Coaching Record: 18-39, 6-31 B1G (all at IU)
Co-Offensive Coordinators: Kevin Johns (5th season)
Greg Frey (2nd season)
Co-Defensive Coordinators: Brian Knorr (2nd season)
William Inge (3rd season)
Last Season: 4-8 (1-7)
Last Meeting: Michigan 34 – Indiana 10
All-Time Series: Michigan leads 54-9
Record in Bloomington: Michigan 17-2
Jim Harbaugh vs Indiana: 1st meeting
Last Michigan win: 2014 (34-10)
Last Indiana win: 1987 (14-10)
Current Streak: Michigan 19

It won’t be easy and it begins in Bloomington against an Indiana squad that doesn’t have a very good record, but has played close against some good teams. After breezing through a weak non-conference schedule for the first time in 25 years, topping Southern Illinois (48-47), Florida International (36-22), Western Kentucky (38-35), and Wake Forest (31-24), the Hoosiers have lost five straight. But they took Ohio State to the brink, stalling at the OSU 9-yard line on the game’s final play and falling 34-27. They were also within five of Michigan State until the Spartans scored three touchdowns in the final five minutes to make it look like a blowout, 52-26. Last week, Indiana trailed Iowa by one at the beginning of the fourth quarter, and after giving up back to back touchdowns, scored one of their own to pull within eight. But they fell 35-27.

On the other hand, the Hoosiers lost a shootout against Rutgers, 55-52, and got shut down by Penn State, 29-7.

Head coach Kevin Wilson is now in his fifth season and has yet to achieve a winning record. With Maryland and Purdue remaining and four wins already under their belt, six wins is well within reach, which means a win over Michigan puts a winning record within reach.

After a couple of windy days in the midwest, the weather forecast for Saturday calls for mid-50s and sunny with no chance of precipitation and only a slight breeze. Hoosier fans will turn out in full force for their final home game of the season. Oh, who am I kidding? It’s Indiana, so the crowd will be at least a third maize and blue. Let’s take a look at the matchups.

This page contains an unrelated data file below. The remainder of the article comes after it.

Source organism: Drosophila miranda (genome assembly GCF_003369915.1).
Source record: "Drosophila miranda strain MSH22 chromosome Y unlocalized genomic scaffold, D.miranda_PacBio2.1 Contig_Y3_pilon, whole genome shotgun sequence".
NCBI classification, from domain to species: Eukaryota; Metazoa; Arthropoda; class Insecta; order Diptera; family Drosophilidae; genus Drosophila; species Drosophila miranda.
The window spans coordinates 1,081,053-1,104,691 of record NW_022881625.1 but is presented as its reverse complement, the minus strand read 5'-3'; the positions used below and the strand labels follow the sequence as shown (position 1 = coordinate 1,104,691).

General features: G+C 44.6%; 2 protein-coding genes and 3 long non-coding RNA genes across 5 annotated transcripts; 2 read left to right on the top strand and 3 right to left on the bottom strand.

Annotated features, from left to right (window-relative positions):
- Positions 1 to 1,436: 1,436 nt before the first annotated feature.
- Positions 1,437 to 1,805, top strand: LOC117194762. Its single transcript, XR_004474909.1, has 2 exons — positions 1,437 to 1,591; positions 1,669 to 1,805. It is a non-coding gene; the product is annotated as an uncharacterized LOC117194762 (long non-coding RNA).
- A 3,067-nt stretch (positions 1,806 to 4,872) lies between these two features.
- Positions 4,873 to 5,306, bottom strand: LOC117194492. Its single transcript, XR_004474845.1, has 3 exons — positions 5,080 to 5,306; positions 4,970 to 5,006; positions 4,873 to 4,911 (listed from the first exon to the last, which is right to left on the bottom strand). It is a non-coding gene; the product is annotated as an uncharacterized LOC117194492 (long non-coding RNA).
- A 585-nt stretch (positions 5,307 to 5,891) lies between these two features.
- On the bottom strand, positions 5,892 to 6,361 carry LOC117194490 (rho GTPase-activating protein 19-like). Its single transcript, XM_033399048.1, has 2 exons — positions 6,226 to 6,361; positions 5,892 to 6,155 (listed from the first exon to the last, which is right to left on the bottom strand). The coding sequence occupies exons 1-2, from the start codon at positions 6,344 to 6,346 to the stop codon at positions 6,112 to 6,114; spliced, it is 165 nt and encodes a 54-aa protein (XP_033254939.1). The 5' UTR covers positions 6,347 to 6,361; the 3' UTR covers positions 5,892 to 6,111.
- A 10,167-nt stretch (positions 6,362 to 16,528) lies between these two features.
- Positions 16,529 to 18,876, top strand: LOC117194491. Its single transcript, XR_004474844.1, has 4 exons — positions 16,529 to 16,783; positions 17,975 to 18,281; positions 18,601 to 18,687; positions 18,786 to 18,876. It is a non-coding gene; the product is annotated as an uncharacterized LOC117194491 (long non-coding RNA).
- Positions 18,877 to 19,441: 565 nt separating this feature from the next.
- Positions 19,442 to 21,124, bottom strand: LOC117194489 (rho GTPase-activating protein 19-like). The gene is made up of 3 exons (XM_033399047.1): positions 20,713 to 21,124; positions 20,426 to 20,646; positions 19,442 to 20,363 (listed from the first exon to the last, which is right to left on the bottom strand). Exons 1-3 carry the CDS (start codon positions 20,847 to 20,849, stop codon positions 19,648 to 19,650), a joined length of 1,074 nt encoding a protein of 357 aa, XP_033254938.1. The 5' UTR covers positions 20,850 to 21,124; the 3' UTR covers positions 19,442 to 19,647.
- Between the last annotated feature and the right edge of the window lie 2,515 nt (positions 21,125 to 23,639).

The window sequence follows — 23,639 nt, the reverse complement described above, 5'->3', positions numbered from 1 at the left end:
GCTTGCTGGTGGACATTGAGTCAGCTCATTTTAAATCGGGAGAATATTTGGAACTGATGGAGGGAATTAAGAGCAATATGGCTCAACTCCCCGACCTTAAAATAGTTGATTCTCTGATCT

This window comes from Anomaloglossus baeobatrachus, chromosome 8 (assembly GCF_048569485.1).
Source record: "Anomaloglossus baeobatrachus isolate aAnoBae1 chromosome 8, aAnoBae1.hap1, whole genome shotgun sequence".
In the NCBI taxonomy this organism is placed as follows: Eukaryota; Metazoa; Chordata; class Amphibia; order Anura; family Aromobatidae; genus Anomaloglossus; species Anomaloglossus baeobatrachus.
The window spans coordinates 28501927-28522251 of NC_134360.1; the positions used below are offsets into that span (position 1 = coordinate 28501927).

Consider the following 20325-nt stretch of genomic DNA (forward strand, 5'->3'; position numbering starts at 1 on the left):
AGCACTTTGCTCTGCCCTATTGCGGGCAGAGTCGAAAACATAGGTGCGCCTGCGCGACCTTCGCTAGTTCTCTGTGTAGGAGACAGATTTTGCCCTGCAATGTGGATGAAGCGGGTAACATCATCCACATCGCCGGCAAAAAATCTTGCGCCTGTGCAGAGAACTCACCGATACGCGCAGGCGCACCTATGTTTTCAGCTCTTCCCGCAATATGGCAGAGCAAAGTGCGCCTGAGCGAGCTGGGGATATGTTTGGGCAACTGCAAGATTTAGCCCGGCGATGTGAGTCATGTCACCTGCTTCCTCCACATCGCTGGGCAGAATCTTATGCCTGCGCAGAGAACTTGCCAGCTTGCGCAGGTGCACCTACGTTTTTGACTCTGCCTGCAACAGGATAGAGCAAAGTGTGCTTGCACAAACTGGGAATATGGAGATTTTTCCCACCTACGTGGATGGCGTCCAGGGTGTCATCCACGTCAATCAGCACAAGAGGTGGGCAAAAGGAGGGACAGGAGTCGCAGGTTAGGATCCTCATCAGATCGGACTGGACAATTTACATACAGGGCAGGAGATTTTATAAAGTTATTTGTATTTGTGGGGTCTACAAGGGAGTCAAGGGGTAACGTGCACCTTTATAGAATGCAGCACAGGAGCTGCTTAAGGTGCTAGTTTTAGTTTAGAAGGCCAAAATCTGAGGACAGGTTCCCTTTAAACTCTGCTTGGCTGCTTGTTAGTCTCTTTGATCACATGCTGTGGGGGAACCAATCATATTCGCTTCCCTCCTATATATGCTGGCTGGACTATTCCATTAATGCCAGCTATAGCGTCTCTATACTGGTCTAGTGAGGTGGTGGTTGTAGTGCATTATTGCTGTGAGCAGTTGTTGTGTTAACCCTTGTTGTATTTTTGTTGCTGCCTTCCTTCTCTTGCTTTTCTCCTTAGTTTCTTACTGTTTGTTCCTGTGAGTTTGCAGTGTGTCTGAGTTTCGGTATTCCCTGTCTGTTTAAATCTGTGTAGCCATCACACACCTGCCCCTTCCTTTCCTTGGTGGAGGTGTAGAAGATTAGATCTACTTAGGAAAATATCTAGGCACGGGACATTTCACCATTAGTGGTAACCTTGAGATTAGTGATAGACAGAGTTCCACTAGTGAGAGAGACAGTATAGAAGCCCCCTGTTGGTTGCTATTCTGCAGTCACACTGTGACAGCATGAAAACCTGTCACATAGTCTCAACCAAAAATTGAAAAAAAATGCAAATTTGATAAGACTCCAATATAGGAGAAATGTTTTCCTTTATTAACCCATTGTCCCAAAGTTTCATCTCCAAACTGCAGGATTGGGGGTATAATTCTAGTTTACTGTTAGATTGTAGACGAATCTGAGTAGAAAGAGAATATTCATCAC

When Indiana has the ball

Indiana ranks 30th nationally and first in the Big Ten in total offense (460.9 yards per game), 48th and 4th in rushing offense (185.8 yards per game), 31st and 2nd in passing offense (275.1 yards per game), 49th and 3rd in passing efficiency (136.81), and 48th and 5th in scoring (32.4 points per game).

Senior quarterback Nate Sudfeld is the Big Ten’s passing leader, averaging 278.6 yards per game. That’s 11.4 yards more than Connor Cook, who threw for 328 yards against Michigan last month, and 66.6 more per game than Minnesota’s Mitch Leidner, who torched the Michigan secondary for 317. He was injured against Ohio State and missed the Penn State game, but returned to go 32 of 42 for 464 yards and four touchdowns against Rutgers. He then completed 23 of 37 for 308 yards and three touchdowns against Michigan State, but Iowa’s stout defense held him to 16 of 37 for 180 yards, a touchdown, and an interception last week.